Singing Simpkin and Other Bawdy Jigs is a new book co-authored by Roger Clegg and Lucie Skeaping for the University of Exeter’s Performance Studies series. It’s a hybrid work that engages social history, musicology, theatre history and stagecraft, and dance. A large part of the book focuses on reconstructions of nine “jigs,” a multi-valent term in this case referring to short, sung comic-dramas portraying stories of social conflict with stock characters resembling types familiar from Attic comedy and the Commedia. The book reinvigorates this lively and little-known form, previously explored in Charles Read Baskervill’s The Elizabethan Stage Jig from 1929. But whereas Baskervill’s study focused predominantly on the texts, Clegg and Skeaping’s book addresses the full range of formal elements of the jig: texts, music, dance, staging, social context, and audience reception.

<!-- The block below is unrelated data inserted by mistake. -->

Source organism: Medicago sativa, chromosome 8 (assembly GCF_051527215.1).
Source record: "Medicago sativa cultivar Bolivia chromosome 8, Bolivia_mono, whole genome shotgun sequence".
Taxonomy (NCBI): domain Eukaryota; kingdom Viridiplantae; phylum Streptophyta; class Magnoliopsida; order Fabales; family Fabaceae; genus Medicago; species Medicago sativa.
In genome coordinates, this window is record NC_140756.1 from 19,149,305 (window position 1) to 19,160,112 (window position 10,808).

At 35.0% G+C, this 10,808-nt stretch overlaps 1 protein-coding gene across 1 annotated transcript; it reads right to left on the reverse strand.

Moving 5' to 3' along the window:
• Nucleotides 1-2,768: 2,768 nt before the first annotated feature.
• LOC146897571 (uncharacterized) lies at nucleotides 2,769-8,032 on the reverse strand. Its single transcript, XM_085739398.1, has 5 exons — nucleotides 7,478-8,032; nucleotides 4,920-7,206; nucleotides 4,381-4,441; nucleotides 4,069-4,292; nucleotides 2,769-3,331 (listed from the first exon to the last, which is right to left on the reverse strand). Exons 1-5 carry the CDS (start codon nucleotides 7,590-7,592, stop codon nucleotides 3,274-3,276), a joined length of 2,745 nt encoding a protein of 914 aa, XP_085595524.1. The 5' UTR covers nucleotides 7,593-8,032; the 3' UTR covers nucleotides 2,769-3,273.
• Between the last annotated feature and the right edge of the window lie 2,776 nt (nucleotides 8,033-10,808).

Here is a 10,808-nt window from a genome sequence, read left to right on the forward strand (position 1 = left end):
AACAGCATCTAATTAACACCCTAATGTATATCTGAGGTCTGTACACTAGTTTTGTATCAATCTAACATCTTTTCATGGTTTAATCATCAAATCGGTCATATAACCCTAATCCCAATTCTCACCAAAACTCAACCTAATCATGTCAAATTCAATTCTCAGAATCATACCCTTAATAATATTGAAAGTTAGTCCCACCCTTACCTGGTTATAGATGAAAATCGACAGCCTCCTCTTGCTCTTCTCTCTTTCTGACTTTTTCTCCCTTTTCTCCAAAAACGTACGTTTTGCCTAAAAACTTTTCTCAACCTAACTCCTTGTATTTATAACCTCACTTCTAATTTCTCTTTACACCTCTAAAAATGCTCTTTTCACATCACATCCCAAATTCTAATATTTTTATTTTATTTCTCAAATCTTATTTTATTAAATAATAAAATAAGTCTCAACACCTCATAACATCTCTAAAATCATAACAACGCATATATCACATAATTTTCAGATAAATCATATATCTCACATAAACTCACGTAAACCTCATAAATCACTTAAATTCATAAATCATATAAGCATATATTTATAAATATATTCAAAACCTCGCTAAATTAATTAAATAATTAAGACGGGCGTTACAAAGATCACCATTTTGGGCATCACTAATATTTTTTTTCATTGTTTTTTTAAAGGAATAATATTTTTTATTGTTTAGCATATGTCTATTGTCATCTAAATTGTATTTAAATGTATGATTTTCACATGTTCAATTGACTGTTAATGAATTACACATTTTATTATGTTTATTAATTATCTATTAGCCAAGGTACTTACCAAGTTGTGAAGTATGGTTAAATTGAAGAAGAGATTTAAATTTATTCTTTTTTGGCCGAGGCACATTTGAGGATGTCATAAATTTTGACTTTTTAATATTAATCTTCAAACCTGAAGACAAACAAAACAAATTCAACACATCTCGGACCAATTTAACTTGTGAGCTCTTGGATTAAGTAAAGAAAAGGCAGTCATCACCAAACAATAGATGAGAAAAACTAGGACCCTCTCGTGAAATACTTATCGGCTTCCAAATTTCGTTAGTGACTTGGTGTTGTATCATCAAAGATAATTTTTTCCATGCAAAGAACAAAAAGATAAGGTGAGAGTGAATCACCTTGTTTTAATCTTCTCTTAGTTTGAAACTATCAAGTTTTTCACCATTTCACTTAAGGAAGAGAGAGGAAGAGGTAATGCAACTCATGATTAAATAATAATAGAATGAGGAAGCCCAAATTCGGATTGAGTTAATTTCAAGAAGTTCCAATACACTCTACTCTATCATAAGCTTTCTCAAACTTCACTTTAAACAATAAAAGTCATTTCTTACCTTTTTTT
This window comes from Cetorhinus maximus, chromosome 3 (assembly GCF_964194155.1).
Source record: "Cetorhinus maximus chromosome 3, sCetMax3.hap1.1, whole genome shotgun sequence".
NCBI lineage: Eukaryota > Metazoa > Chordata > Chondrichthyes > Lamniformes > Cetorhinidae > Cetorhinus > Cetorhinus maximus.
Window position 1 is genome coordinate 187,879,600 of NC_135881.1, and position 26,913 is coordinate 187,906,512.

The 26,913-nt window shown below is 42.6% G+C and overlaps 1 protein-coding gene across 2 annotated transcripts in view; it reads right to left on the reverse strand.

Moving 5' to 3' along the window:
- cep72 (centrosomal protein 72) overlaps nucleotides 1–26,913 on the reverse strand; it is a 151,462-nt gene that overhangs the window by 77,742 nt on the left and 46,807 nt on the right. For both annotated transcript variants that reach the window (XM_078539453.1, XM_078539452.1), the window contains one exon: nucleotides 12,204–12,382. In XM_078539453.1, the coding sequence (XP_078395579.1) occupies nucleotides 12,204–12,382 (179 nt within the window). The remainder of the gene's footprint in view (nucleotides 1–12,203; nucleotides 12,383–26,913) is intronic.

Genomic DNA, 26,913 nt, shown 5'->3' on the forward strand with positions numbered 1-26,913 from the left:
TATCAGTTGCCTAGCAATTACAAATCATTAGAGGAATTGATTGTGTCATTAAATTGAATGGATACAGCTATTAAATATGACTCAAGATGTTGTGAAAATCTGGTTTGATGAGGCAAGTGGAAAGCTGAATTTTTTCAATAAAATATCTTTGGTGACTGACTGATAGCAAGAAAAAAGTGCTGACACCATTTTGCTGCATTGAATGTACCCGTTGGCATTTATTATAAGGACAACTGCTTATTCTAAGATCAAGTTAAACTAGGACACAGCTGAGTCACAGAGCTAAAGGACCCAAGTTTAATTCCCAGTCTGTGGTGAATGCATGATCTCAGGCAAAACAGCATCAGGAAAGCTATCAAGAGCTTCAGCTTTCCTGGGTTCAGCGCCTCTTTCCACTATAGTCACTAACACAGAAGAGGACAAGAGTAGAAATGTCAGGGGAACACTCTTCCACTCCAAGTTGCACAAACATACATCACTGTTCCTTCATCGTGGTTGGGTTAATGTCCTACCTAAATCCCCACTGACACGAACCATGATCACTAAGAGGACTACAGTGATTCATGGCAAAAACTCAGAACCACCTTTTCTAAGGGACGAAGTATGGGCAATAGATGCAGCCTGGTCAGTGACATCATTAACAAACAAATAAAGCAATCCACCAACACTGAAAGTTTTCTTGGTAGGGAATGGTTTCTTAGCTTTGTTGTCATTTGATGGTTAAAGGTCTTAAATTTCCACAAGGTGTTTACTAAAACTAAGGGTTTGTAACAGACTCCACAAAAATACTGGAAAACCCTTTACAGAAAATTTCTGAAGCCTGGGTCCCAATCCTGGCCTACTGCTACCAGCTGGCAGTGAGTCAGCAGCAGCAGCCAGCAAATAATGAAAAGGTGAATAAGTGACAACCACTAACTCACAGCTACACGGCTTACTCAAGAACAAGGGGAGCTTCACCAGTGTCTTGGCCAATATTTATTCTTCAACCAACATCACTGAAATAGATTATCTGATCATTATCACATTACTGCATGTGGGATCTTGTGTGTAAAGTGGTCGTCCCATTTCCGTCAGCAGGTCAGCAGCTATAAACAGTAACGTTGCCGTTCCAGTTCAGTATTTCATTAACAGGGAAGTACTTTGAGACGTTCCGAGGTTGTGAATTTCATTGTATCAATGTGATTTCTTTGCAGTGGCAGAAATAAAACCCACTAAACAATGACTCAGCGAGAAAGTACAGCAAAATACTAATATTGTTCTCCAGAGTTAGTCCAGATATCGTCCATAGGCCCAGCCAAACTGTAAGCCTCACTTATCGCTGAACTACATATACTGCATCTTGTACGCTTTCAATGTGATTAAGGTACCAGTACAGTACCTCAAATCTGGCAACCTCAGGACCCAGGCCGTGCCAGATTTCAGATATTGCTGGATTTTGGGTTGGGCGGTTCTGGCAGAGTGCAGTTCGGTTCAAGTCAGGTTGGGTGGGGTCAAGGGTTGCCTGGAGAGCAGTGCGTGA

Methodologically, the book proceeds like an anthropological inquiry, drawing upon a wide range of primary sources—from journal entries to Parliamentary ordinances—to paint first a cultural landscape, within which a series of performance portraits can be reviewed and analyzed. The ambition here, however, is not one of revealing principles or grand theories, but one of discovering and sharing useful knowledge. The inter-disciplinary approach of Clegg and Skeaping is not ruled by any prevailing theoretical doctrine, which allows them to avoid the traps that habit and indoctrination can lay—in particular, traps that would constitute the artifacts in its purview by making them serviceable only to its doctrinal ends. The writing is crisp and jargon-free, and avoids intellectual political correctness. The book is divided into three main sections: 1) A history of the dramatic jig; 2) Scripts and tunes; and 3) Staging. There is also a short appendix written by Anne Daye, which provides notes and dance instructions for three of the book’s jigs, including detailed steps for performing the dances, as well as ancillary stage directions (based on evidence from John Playford’s The English Dancing Master from 1651).